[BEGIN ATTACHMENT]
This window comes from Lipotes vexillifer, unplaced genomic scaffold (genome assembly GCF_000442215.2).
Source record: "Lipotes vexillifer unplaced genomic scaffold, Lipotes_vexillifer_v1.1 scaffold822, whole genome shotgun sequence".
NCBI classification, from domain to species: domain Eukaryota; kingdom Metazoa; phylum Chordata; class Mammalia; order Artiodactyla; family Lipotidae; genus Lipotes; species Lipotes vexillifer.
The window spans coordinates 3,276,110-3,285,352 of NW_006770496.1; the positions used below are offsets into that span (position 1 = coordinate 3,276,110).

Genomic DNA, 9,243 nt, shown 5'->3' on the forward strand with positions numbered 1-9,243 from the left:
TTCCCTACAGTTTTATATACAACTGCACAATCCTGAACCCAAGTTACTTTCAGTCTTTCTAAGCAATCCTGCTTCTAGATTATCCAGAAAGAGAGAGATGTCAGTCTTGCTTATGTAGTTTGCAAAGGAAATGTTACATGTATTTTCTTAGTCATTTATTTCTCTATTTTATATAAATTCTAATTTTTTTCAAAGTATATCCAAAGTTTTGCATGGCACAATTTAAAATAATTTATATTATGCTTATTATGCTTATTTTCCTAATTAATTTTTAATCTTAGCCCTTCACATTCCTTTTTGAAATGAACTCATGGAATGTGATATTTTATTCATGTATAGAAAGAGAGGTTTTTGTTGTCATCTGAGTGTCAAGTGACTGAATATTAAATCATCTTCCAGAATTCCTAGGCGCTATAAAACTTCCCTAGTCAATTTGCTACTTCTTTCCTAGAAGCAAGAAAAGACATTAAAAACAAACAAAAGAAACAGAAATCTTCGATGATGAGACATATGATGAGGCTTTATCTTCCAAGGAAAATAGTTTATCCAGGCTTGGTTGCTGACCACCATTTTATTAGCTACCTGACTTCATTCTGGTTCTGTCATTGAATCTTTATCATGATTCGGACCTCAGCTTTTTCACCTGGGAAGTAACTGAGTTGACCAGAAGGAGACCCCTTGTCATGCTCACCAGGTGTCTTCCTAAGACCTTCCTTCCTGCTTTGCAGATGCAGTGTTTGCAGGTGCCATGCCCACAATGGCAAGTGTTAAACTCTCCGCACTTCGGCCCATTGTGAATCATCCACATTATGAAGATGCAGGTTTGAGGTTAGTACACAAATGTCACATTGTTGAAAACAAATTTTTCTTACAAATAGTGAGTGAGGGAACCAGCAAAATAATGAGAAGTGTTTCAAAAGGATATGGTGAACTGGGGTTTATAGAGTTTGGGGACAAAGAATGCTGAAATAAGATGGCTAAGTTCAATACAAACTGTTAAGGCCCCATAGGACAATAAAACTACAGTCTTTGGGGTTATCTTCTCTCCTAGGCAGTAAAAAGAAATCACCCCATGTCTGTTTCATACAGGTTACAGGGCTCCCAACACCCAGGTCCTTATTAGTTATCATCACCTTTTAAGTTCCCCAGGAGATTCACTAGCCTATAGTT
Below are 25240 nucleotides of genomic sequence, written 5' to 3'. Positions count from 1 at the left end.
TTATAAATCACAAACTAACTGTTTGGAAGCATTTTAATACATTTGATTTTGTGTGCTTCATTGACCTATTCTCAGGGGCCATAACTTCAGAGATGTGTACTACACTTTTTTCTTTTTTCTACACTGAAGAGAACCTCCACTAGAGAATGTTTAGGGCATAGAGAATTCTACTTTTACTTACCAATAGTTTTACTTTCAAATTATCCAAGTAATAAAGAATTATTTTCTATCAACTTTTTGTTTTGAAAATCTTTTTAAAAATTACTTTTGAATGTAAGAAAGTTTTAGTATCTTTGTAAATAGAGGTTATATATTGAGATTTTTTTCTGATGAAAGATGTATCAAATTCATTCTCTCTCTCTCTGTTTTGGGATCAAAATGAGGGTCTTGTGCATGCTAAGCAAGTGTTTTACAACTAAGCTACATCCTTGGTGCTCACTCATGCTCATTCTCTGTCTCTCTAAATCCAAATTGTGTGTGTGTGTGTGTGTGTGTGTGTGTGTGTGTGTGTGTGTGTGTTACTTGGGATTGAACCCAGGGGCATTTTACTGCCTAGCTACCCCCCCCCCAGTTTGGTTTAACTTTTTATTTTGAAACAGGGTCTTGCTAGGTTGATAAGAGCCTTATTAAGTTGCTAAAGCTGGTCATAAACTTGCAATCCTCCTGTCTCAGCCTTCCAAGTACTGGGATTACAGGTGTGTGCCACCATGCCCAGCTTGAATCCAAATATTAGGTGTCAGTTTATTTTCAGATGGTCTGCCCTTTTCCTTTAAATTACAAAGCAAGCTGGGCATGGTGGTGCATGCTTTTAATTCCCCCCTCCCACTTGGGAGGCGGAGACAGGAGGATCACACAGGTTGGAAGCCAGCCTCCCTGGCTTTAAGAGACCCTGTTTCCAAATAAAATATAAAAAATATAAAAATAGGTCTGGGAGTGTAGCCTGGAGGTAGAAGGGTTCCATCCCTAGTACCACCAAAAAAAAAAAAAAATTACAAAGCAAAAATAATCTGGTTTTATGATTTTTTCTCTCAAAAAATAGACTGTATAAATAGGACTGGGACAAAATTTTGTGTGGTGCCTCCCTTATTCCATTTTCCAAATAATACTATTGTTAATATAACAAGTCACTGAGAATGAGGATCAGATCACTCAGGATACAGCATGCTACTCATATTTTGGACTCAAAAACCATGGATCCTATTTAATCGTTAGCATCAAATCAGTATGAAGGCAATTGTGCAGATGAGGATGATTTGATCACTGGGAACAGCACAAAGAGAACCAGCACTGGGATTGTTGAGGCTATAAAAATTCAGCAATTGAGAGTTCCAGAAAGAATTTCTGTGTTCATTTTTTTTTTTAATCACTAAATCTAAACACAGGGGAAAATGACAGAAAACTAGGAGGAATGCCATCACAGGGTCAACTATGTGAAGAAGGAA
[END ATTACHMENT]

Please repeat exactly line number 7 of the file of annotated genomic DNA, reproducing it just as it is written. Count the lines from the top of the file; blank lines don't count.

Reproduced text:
Below are 25240 nucleotides of genomic sequence, written 5' to 3'. Positions count from 1 at the left end.